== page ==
Infection with influenza virus affects a substantial proportion of the worldwide population each year. In 2009, the perceived global threat of influenza reached an exceptional level after the emergence of a novel swine-origin influenza A H1N1 (so-called swine flu), which was first isolated in local outbreaks in Mexico, Canada, and the USA. The subsequent rapid global spread of this strain and concerns about its possible virulence led national and global health authorities to initiate countermeasures in early 2009, by means of mass immunisation programmes in several countries, including the USA and countries of the European Union. These vaccination campaigns were the cornerstone of public health measures to prevent the undesired consequences of a pandemic. They also served as a reminder (at least to the neurological community) of the 1976 national influenza immunisation programme against swine flu subtype A/NJ/76 in the USA, which was stopped because of the emergence of Guillain-Barré syndrome (GBS) in vaccine recipients.
GBS after vaccination is rare, and most studies have concluded that it is a chance event except in the 1976 programme. However, the small size of vaccine safety trials before licensing, the testing and licensing of vaccines for potential pandemic diseases before the start of the pandemic (so-called mock-up licensing), and the very low incidence of GBS mean that data could be insufficient to assess the risk reliably. Conventional vaccine safety monitoring after licensing does not entirely eradicate this concern.
By contrast with vaccination, evidence is increasing that influenza infection and influenza-like illnesses can act as triggers for GBS. This important fact, which has been highlighted in epidemiological studies, and seems to be underappreciated in public and professional advisory interpretations of influenza vaccine adverse event data and subsequent risk–benefit assessments. The establishment of background rates for GBS will be very useful in this regard; this information has already been provided for several countries.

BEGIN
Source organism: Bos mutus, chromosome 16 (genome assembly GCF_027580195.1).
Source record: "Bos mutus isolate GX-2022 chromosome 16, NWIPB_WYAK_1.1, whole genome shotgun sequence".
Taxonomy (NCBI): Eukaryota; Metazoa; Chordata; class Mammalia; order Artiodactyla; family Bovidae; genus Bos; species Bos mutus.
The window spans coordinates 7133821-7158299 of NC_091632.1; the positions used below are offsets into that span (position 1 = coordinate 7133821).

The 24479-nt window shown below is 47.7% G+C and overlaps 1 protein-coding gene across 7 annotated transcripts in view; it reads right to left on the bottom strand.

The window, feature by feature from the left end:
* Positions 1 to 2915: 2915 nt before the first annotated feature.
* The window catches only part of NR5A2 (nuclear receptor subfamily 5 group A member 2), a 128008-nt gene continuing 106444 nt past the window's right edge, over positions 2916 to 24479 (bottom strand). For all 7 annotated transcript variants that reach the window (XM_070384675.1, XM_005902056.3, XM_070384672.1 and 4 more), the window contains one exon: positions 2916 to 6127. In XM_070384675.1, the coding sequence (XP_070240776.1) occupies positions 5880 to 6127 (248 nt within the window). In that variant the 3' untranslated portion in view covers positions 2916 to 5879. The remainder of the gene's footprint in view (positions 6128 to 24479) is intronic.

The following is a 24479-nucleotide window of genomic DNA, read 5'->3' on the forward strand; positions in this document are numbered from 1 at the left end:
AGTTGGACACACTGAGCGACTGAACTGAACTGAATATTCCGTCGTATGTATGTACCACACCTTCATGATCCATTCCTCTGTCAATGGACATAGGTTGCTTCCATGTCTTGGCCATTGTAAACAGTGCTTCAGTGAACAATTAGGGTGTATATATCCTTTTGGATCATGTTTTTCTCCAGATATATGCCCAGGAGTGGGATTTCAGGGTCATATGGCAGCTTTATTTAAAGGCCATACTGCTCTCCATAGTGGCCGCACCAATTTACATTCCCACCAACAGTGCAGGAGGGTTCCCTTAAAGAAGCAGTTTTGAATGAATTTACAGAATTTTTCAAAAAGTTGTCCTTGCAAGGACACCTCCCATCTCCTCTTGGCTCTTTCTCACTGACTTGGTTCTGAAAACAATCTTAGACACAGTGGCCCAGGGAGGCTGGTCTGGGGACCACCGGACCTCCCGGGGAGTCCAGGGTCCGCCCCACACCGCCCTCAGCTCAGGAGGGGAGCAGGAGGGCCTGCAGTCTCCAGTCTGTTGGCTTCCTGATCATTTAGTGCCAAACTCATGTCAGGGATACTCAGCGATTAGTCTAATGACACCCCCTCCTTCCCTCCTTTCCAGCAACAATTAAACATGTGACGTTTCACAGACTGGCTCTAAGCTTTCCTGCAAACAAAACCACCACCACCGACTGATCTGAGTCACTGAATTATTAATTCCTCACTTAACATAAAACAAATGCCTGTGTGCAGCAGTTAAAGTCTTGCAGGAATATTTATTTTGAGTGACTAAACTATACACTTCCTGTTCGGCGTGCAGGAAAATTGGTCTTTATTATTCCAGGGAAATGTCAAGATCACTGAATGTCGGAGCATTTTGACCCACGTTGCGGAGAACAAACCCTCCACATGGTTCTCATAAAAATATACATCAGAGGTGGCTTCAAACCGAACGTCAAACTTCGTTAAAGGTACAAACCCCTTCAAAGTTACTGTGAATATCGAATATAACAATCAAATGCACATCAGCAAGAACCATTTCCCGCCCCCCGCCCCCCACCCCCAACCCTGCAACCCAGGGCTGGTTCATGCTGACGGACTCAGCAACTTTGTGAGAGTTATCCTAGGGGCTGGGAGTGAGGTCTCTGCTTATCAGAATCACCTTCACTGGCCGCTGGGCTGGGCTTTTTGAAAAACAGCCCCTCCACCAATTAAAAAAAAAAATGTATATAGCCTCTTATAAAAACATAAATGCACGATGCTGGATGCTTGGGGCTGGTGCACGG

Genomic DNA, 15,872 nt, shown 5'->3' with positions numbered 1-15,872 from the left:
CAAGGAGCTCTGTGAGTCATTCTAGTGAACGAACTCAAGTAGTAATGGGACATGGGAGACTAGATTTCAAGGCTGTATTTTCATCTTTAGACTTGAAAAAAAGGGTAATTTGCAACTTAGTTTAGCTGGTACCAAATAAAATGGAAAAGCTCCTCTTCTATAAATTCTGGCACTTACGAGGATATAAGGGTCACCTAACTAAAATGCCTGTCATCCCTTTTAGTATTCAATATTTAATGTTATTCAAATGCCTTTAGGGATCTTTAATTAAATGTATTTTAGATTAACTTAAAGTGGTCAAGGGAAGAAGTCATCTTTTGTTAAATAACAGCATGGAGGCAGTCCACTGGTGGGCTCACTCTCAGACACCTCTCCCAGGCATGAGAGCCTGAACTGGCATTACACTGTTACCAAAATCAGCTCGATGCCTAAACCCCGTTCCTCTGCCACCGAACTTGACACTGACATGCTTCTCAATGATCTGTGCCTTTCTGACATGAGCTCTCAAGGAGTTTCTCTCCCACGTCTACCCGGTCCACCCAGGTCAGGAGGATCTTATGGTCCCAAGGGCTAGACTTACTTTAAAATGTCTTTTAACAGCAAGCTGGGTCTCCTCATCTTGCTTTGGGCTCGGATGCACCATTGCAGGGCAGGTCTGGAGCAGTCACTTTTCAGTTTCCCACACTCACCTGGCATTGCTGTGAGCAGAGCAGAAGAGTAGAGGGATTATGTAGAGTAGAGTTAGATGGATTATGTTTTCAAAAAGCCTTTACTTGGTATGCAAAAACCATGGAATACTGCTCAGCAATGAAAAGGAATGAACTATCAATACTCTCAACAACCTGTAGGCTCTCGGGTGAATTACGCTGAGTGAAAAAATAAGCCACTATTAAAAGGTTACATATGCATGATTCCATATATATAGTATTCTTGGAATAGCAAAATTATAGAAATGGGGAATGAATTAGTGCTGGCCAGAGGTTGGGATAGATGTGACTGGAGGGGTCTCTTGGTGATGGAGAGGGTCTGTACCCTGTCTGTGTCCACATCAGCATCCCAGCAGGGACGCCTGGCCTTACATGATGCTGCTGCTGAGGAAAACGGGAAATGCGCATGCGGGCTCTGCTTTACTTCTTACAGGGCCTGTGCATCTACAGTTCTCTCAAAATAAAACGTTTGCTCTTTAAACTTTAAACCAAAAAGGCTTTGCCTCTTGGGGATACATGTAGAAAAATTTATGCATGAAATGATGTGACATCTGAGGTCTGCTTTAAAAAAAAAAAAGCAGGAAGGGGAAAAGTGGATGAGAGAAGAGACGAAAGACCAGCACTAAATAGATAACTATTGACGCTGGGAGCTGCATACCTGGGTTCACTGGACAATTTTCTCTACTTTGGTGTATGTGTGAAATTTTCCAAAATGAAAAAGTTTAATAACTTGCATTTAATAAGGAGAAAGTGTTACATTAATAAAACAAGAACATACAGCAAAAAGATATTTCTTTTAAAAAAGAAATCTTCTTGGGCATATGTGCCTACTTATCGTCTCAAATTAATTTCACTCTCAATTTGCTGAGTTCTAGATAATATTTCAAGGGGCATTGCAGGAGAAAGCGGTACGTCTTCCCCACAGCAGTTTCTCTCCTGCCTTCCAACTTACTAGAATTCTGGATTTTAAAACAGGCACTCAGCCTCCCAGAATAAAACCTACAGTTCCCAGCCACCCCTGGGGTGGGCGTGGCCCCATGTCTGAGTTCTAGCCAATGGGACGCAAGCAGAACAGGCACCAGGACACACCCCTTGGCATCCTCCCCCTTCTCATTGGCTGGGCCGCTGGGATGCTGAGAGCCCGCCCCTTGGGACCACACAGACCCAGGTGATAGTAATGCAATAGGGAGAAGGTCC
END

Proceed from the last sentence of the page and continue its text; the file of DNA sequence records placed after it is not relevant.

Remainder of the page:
In addition to the prevention of multiple non-neurological diseases by influenza vaccination, awareness and correct interpretation of all available data about the relation of GBS, influenza infection, and influenza vaccination are a prerequisite for an objective risk–benefit analysis of current and future influenza vaccination campaigns. This paper reviews the existing data derived from studies about GBS after influenza infection and GBS after exposure to influenza vaccine and summarises current information about the plausibility of influenza immunisation as a biological cause of GBS.
Guillain-Barré syndrome after exposure to influenza virus. Lancet Infectious Diseases (2010) 10(9) 643- 651 doi:10.1016/S1473-3099(10)70140-7
Guillain-Barré syndrome (GBS) is an acute, acquired, monophasic autoimmune disorder of peripheral nerves that develops in susceptible individuals after infection and, in rare cases, after immunisation. Exposure to influenza via infection or vaccination has been associated with GBS. We review the relation between GBS and these routes of exposure. Epidemiological studies have shown that, except for the 1976 US national immunisation programme against swine-origin influenza A H1N1 subtype A/NJ/76, influenza vaccine has probably not caused GBS or, if it has, rates have been extremely low (less than one case per million vaccine recipients). By contrast, influenza-like illnesses seem to be relevant triggering events for GBS. The concerns about the risk of inducing GBS in mass immunisation programmes against H1N1 2009 do not, therefore, seem justified by the available epidemiological data. However, the experiences from the 1976 swine flu vaccination programme emphasise the importance for active and passive surveillance to monitor vaccine safety.